Warwick polocrosse official Ross Shepherd has retired as national polocrosse coach.
Warwick polocrosse official Ross Shepherd has retired as national polocrosse coach. Gerard Walsh And Leo Mcguire

Ross' last chukka

ROSS Shepherd would love to regain the World Cup in polocrosse in South Africa in 2015 but reckons it is time to hand over the reins to a new coach.

That means more time in the family farming operations in the Warwick area.

Shepherd was appointed national coach in 2002 and coached Australia to success in the first two cups at Morgan Park in Warwick.

His unbeaten record as Australian coach was extended to four series in 2009 before his side finished third in last year's World Cup in the United Kingdom.

While nominations have not been called for a coach for future international series, Shepherd has phoned Australian Polocrosse Association president Gil Mathie to tell him of his decision.

"I would love nothing better than to go to South Africa and win the cup back," Shepherd said.

"It is common sense for someone younger and with different ideas to take over the role.

"They have got to take over now and do the job up to and including the next cup."

Shepherd said one lasting memory was the chance to work with the players.

"Polocrosse has been part of my life for a long time and there are no special occasions which stand out more than others. I enjoyed working with the Australian Polocrosse Association."

Australia went into the World Cup last year as favourites before losing to Zimbabwe and eventual winners South Africa.

"I am a firm believer that any one of five nations could have won the cup with the horses allocated to South Africa," Shepherd said.

Horses were graded and split into eight pools for the cup and it was generally considered that the luck of the draw favoured South Africa and Zimbabwe.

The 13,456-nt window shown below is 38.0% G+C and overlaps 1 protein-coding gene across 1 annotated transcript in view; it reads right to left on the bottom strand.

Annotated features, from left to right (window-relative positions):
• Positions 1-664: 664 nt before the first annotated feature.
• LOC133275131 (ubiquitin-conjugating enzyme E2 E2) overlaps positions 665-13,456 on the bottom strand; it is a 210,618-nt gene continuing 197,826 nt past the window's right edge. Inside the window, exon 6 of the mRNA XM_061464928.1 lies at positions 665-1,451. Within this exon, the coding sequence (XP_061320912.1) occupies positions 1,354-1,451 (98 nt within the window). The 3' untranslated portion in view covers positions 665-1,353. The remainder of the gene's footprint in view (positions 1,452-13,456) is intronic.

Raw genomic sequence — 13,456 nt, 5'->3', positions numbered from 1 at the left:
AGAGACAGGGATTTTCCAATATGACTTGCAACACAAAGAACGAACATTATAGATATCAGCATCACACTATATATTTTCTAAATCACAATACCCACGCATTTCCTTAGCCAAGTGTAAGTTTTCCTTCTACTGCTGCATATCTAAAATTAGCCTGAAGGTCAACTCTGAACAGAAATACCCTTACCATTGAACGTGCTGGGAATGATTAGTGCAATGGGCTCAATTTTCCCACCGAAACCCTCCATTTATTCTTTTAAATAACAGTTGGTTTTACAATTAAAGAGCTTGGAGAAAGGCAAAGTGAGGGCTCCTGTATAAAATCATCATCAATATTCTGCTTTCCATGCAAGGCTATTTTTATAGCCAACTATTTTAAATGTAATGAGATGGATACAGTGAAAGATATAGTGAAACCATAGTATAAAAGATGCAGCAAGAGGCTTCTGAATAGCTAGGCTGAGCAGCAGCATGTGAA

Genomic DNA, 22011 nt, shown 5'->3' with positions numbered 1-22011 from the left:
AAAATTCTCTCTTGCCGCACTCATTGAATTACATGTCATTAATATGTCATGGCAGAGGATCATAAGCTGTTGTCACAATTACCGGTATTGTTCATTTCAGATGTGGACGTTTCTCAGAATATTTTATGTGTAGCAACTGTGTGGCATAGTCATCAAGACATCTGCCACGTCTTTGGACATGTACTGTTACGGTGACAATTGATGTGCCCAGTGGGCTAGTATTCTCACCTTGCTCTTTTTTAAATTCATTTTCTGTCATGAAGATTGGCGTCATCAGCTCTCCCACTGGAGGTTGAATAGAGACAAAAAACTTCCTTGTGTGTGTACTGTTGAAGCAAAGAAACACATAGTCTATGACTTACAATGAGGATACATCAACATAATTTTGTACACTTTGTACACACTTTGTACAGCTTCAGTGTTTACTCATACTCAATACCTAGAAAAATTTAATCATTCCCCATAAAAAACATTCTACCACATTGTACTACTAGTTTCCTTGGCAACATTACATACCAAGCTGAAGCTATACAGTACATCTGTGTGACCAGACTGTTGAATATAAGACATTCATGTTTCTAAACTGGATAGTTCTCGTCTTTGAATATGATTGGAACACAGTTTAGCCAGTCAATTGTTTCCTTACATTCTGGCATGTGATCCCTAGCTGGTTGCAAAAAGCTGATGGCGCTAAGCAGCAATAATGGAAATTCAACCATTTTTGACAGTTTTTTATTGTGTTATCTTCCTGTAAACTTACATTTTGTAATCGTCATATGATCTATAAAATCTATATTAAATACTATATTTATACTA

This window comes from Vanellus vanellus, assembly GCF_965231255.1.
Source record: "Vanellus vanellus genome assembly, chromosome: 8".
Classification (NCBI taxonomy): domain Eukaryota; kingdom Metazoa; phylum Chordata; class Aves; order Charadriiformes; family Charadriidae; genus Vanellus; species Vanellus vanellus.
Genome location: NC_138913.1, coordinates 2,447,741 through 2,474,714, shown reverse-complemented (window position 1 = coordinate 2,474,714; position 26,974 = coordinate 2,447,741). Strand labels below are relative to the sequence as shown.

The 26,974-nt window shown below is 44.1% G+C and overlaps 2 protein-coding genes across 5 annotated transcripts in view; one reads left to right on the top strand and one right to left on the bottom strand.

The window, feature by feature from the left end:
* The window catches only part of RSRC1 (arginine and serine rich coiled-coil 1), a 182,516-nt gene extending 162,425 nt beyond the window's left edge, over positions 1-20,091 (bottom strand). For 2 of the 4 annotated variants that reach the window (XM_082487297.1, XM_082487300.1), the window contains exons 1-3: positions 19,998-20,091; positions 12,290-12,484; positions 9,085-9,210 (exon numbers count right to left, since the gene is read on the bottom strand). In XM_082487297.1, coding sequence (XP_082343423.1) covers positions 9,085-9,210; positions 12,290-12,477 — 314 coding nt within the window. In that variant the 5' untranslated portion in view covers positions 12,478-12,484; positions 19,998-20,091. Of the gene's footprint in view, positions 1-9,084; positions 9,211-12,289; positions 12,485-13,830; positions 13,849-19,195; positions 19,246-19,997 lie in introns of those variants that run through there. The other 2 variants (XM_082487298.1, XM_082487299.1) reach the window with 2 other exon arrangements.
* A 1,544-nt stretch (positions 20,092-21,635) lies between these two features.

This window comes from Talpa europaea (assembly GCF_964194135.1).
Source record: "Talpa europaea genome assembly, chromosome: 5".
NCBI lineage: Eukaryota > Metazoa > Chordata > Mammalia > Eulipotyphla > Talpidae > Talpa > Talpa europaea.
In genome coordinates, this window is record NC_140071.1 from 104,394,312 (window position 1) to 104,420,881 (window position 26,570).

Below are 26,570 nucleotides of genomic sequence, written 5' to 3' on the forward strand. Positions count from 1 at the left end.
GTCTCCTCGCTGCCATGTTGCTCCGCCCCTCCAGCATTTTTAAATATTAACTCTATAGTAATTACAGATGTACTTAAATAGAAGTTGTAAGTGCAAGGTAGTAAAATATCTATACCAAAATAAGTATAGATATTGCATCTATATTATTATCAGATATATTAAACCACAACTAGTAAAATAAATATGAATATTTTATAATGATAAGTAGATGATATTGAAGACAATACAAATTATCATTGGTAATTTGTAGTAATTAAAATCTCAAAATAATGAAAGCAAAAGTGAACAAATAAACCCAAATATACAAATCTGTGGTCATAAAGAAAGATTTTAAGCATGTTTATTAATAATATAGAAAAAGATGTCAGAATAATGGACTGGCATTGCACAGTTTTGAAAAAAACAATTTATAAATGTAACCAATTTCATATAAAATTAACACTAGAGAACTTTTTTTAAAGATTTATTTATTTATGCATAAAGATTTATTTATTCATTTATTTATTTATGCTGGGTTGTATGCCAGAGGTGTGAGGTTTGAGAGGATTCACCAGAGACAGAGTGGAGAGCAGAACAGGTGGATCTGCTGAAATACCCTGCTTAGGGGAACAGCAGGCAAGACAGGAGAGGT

"There are not as many polocrosse horses to choose from in the United Kingdom as in Australia and I felt the people who graded the horses were inexperienced," Shepherd said.

He isn't about to advocate an international grading committee as horses are graded over many months in the run up to a World Cup draw.

While his involvement in the Warwick club and as a national selector will continue, retiring as national coach will free Shepherd up to concentrate more on his farming operations in the Warwick district.

"The biggest cost is the time away from our own farming business," Shepherd said.

"I was away from the farm for about eight weeks last year, including two weeks in the Ballarat area at a camp and for weekend carnivals."

He was appointed a national selector in 2008.

Shepherd was part of the selection committee which named open, intermediate and junior squads earlier this month.

Troy Henry was Australian vice-captain for two World Cup wins and said the coach was stern but fair.

"He was meticulous with planning and a deep thinker about playing the right players on the right horses," Henry said.

"Sometimes he was a bit hard on himself; he put so much into his role as coach."

As a player, he was an outstanding No.1 (shooter).

Ross' statistics

 

TEST COACHING CAREER

2003 World Cup - Australia 5 Wins, 0 Losses

2007 World Cup - Australia 5 Wins, 0 Losses

2008 United Kingdom Tour - Australia 4 Wins, 0 Losses

2009 Quadrangular Series - Australia 4 Wins, 0 Losses

2011 World Cup - Australia 3 Wins, 2 Losses

TOTAL 2003-2011 - Australia 21 Wins, 2 Losses

 

TEST PLAYING CAREER

Ross Shepherd - 12 Wins, 0 Losses

1977 - Four Tests versus New Zealand in New Zealand

1983 - Four Tests against NZ, Zimbabwe, Papua New Guinea at Gold Coast

1985 - (Vice-captain) Four Tests against Zimbabwe in Zimbabwe

1988 - (Captain) Australia v Rest of the World in Chinchilla - Withdrew after one lead-up game with back injury

 

INTERNATIONAL CAREER

Player and coach - 33 wins, 2 losses.



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